Occupy Wall Street, the Corporatization of Public Space, and Immigrant Detention, by Ruben Murillo

28 Nov

The Occupy Wall Street (OWS) movement has successfully impacted the national conversation on many important issues such as the bank bailouts, the Bush tax cuts, persistently high unemployment and stagnant wages (while at the same time, the wealthiest 1% of Americans are enjoying significant growth in their wealth). For many of us who have been paying attention to the radical socio-economic restructuring that has been taking place over the past three decades—of which massive prison expansion has been an acute iteration—we have already been talking about and attempting to raise awareness about these issues.  But the images of the occupiers in cities, towns, and rural areas all across the nation has indeed caused many to discuss and reconsider the deleterious and sometimes disastrous effects that corporations and big business have had on our society and environment.

The images of occupiers—not just protesting and raising awareness about corporate power and wealth run amuck, but occupying and camping out indefinitely—represents a compelling and important gesture of the demos reclaiming public spaceThe foil to these images have been those of police outfitted in military style riot gear physically hitting and pepper-spraying peaceful ‘occupiers’ in New York, Portland, Oakland, Berkeley, Atlanta, Davis, and San Diego.  Why do mayors, other politicians, and police officers feel compelled to use brutal force, even if they are being photographed and filmed, in order to clear people from public parks and other public spaces?  In his press conference explaining why he ordered the NYPD to clear out Zucotti Park Mayor Bloomberg sardonically proclaimed, “The First Amendment protects speech. It does not protect the use of tents and sleeping bags to take over a public space. Protesters have had two months to occupy the park with tents and sleeping bags. Now they will have to occupy the space with the power of their arguments.” (New York Times, 11/16/11)  While the arguments the protestors have are quite compelling, Mayor Bloomberg overlooks the massive police and prison apparatus at the practically exclusive disposal of the 1%.  Nor do the occupiers have the $850,000 that a well known Washington DC lobbying firm asked the American Bankers Association to pay it to launch a media campaign to cast the OWS movement in a negative light. (MSNBC 11/19/11)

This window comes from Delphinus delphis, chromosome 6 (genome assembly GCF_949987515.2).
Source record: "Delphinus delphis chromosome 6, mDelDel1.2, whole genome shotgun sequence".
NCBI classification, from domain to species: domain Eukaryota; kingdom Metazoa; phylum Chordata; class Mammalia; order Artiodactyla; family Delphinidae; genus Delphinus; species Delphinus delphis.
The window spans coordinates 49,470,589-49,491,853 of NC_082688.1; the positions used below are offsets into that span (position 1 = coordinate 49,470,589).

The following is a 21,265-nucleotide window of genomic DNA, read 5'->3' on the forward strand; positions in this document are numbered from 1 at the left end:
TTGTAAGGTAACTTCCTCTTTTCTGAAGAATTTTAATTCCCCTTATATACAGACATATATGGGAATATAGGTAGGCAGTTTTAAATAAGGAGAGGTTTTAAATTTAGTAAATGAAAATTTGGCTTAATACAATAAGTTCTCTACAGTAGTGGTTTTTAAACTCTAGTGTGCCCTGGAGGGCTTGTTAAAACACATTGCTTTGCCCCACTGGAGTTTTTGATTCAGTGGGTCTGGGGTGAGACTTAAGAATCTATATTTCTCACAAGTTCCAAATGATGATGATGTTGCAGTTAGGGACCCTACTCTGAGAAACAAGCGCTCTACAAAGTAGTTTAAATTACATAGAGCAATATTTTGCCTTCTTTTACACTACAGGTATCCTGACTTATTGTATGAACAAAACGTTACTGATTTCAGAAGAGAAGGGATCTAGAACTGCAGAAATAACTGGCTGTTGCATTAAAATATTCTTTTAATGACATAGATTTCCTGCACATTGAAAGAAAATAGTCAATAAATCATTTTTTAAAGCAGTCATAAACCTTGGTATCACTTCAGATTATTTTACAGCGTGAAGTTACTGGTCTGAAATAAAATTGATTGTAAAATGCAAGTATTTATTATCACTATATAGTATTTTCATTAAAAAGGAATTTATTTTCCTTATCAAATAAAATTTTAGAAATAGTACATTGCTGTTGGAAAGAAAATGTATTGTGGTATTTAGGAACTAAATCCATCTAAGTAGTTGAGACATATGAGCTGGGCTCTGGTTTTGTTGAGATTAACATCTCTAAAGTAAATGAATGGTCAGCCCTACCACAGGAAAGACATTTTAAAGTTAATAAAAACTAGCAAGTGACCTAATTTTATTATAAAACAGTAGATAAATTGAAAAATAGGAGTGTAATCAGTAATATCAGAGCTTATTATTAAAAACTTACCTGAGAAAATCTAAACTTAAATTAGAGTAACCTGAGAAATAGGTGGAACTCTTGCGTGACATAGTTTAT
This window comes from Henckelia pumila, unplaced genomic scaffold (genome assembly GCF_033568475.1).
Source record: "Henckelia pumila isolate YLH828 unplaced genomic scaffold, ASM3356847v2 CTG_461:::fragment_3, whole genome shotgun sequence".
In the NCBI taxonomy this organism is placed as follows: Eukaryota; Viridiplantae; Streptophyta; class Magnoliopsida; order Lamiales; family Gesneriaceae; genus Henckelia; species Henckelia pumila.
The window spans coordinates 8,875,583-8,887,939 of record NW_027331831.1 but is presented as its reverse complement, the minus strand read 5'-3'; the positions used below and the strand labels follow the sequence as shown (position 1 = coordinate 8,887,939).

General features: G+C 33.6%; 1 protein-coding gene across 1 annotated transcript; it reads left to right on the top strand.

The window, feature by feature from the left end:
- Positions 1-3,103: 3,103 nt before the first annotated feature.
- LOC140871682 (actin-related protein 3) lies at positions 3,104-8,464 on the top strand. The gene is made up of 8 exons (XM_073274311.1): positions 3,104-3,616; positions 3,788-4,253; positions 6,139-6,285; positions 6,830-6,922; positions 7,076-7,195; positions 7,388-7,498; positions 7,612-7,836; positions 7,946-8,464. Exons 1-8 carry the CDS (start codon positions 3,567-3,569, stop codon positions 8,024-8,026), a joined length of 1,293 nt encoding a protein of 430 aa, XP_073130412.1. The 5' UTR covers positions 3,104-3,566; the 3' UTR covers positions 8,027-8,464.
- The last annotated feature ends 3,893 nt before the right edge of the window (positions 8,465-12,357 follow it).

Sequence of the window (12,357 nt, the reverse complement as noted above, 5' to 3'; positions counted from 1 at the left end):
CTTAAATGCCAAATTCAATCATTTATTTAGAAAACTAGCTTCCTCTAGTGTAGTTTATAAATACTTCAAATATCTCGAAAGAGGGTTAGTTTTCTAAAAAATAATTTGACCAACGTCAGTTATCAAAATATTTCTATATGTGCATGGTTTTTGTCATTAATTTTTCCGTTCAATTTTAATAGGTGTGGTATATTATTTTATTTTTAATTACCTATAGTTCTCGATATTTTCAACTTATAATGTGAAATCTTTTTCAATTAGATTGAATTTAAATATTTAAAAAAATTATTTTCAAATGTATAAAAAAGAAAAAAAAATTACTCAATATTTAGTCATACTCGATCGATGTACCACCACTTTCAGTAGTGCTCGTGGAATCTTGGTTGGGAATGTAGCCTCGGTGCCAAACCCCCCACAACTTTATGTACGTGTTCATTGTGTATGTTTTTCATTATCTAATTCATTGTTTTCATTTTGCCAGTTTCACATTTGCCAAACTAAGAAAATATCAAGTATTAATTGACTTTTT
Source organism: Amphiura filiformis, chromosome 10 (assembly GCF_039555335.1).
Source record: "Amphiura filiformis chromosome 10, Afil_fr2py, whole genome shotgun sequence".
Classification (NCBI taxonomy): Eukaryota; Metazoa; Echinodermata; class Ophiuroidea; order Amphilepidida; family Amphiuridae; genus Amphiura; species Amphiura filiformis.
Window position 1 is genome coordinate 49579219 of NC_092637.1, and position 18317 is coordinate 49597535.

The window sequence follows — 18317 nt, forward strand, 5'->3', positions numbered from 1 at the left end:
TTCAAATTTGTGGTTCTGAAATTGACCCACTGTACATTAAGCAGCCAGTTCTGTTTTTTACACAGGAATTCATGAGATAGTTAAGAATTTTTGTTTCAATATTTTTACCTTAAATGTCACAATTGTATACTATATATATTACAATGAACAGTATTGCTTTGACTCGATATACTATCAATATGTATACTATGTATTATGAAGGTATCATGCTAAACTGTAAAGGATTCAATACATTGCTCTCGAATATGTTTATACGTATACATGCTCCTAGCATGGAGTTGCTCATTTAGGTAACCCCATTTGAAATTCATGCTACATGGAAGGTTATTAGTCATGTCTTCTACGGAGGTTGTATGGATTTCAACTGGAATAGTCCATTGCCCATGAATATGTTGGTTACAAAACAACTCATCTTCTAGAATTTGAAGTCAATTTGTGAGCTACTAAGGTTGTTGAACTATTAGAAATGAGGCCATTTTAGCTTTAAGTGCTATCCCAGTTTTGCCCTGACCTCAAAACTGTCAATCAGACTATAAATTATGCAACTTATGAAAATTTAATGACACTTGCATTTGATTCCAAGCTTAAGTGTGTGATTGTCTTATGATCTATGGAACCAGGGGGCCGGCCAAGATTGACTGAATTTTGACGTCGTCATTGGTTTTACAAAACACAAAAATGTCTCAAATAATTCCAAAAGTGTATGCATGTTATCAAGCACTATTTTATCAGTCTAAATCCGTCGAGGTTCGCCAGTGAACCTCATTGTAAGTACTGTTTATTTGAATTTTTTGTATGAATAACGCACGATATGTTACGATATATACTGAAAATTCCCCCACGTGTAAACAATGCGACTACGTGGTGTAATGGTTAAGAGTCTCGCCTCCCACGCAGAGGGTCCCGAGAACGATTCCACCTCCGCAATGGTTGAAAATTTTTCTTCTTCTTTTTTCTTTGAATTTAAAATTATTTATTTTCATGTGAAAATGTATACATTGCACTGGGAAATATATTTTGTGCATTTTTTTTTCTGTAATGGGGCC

The protestors have to make their arguments in the streets under police surveillance and intimidation, and under the threat of assault or arrest.  It is clear that the ruling elite does not want people occupying public space, but why does it matter so much that people occupy public space?  Certainly it stems from the fact that public space has increasingly become corporatized space.  In just about any city in the U.S. corporate logos representing the commercialization of every aspect of daily life are ubiquitous.  Perhaps this explains the compulsion to clear protestors from public space.  Corporations have circumscribed and refashioned public space through a variety of strategies and technologies to increase profits.  The sight of people in public space deliberately refusing to conspicuously spend money and to make it less convenient for others to do so threatens the raison d’etre of corporatized public space. And perhaps this corporatization of public space explains, at least partially, why we have more people in prison than any other country in the world.

Democracy Now ran a story about a protester who was arrested for meditating on the streets of Oakland.  The image of dozens of police in riot gear surrounding a man sitting cross-legged in a meditational position dressed in white makes one wonder, is that really necessary?   It is difficult to imagine a more passive/peaceful form of protest than meditation, so why the compelling need to arrest him to clear the sidewalk?  The protestor told Amy Goodman how during the booking process he was turned over to U.S. Immigration and Customs Enforcement custody under the Secure Communities program, which shares arrest information from local jails with federal immigration agents.  He observed that the same evening that the Oakland Police reportedly spent two million dollars for its violent crackdown on the occupiers, the city had closed five schools.  It is a question of priorities where the government spends its money.  Immigration detention has become a lucrative growth industry for such corporations as the Corrections Corporation of America (CCA), which literally makes profit from having people occupy its cells.  Not only have public parks and streets become corporatized, but so have prisons.  Occupiers in tents do not produce profits, but occupiers in jails do.


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